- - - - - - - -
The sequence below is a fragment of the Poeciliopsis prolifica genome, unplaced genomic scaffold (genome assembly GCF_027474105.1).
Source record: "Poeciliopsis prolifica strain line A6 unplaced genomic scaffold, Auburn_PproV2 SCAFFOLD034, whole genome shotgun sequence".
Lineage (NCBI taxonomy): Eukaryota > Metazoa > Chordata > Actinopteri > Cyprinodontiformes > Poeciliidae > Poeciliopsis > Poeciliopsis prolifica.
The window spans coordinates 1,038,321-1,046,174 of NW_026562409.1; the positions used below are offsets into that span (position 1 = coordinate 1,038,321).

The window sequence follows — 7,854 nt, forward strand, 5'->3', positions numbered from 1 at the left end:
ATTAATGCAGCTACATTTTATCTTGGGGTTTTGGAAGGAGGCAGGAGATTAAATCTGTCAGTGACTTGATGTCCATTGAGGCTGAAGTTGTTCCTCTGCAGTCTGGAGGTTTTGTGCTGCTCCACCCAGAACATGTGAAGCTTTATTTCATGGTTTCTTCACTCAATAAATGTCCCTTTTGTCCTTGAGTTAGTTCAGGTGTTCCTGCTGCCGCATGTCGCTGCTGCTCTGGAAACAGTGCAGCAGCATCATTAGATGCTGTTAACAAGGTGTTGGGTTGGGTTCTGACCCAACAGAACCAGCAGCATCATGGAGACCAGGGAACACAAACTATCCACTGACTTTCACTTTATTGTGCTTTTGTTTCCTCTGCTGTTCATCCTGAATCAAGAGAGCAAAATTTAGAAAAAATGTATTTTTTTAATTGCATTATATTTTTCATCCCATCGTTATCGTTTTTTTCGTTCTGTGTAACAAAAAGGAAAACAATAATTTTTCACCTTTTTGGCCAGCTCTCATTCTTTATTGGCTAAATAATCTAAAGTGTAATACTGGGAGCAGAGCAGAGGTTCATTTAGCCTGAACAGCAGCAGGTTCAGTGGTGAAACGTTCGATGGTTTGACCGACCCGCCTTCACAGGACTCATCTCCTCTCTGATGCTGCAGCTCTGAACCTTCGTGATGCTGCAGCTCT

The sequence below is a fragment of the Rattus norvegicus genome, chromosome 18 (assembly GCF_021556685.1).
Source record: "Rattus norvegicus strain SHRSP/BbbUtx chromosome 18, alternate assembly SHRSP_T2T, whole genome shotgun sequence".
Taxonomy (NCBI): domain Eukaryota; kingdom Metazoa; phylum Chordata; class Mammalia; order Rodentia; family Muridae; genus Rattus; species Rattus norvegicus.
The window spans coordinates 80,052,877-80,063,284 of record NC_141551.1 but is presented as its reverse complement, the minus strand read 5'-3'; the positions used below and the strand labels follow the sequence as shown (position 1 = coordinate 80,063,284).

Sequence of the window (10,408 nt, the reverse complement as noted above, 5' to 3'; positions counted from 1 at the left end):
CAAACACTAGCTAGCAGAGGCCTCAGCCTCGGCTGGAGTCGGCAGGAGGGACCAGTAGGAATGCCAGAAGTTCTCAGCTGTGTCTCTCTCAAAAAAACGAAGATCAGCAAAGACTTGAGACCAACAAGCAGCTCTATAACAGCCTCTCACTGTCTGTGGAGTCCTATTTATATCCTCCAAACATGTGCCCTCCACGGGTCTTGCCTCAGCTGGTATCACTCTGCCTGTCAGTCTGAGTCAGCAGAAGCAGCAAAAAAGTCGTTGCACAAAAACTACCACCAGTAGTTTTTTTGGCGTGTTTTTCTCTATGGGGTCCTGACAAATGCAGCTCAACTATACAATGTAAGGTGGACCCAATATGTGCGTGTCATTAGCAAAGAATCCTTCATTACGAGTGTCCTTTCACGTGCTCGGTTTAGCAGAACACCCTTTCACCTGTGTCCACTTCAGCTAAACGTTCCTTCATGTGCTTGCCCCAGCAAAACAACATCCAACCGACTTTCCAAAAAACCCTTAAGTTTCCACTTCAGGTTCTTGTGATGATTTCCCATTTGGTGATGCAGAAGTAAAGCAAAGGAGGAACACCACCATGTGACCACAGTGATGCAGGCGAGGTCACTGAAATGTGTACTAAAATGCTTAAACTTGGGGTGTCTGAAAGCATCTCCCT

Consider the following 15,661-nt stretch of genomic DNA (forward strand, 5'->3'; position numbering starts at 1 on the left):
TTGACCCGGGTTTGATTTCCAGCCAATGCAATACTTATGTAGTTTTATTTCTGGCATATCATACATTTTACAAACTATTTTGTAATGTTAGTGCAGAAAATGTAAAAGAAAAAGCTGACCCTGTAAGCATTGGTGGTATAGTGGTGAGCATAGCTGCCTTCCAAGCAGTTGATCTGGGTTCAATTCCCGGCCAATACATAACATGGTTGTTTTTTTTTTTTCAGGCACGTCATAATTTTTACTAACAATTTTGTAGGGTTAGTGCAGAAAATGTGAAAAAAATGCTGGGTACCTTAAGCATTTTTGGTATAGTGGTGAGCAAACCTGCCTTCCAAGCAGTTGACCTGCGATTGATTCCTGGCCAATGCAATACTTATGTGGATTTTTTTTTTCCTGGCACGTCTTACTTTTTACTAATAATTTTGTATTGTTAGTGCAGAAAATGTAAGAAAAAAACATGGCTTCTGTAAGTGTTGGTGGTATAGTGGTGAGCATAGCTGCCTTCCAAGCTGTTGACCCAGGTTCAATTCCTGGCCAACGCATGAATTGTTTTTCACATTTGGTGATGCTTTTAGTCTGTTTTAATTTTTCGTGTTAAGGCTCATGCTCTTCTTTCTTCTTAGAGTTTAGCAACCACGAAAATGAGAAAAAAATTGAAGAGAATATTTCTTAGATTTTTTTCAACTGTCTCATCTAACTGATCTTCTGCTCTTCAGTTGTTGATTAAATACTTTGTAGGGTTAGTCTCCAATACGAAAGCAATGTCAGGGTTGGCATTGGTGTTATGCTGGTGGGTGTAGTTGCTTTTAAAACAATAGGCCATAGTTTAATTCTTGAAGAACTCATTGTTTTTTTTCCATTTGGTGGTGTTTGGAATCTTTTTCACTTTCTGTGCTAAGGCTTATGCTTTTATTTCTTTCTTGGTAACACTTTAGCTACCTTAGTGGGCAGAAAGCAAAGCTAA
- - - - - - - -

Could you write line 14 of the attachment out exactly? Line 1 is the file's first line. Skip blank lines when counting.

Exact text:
TTGACCCGGGTTTGATTTCCAGCCAATGCAATACTTATGTAGTTTTATTTCTGGCATATCATACATTTTACAAACTATTTTGTAATGTTAGTGCAGAAAATGTAAAAGAAAAAGCTGACCCTGTAAGCATTGGTGGTATAGTGGTGAGCATAGCTGCCTTCCAAGCAGTTGATCTGGGTTCAATTCCCGGCCAATACATAACATGGTTGTTTTTTTTTTTTCAGGCACGTCATAATTTTTACTAACAATTTTGTAGGGTTAGTGCAGAAAATGTGAAAAAAATGCTGGGTACCTTAAGCATTTTTGGTATAGTGGTGAGCAAACCTGCCTTCCAAGCAGTTGACCTGCGATTGATTCCTGGCCAATGCAATACTTATGTGGATTTTTTTTTTCCTGGCACGTCTTACTTTTTACTAATAATTTTGTATTGTTAGTGCAGAAAATGTAAGAAAAAAACATGGCTTCTGTAAGTGTTGGTGGTATAGTGGTGAGCATAGCTGCCTTCCAAGCTGTTGACCCAGGTTCAATTCCTGGCCAACGCATGAATTGTTTTTCACATTTGGTGATGCTTTTAGTCTGTTTTAATTTTTCGTGTTAAGGCTCATGCTCTTCTTTCTTCTTAGAGTTTAGCAACCACGAAAATGAGAAAAAAATTGAAGAGAATATTTCTTAGATTTTTTTCAACTGTCTCATCTAACTGATCTTCTGCTCTTCAGTTGTTGATTAAATACTTTGTAGGGTTAGTCTCCAATACGAAAGCAATGTCAGGGTTGGCATTGGTGTTATGCTGGTGGGTGTAGTTGCTTTTAAAACAATAGGCCATAGTTTAATTCTTGAAGAACTCATTGTTTTTTTTCCATTTGGTGGTGTTTGGAATCTTTTTCACTTTCTGTGCTAAGGCTTATGCTTTTATTTCTTTCTTGGTAACACTTTAGCTACCTTAGTGGGCAGAAAGCAAAGCTAA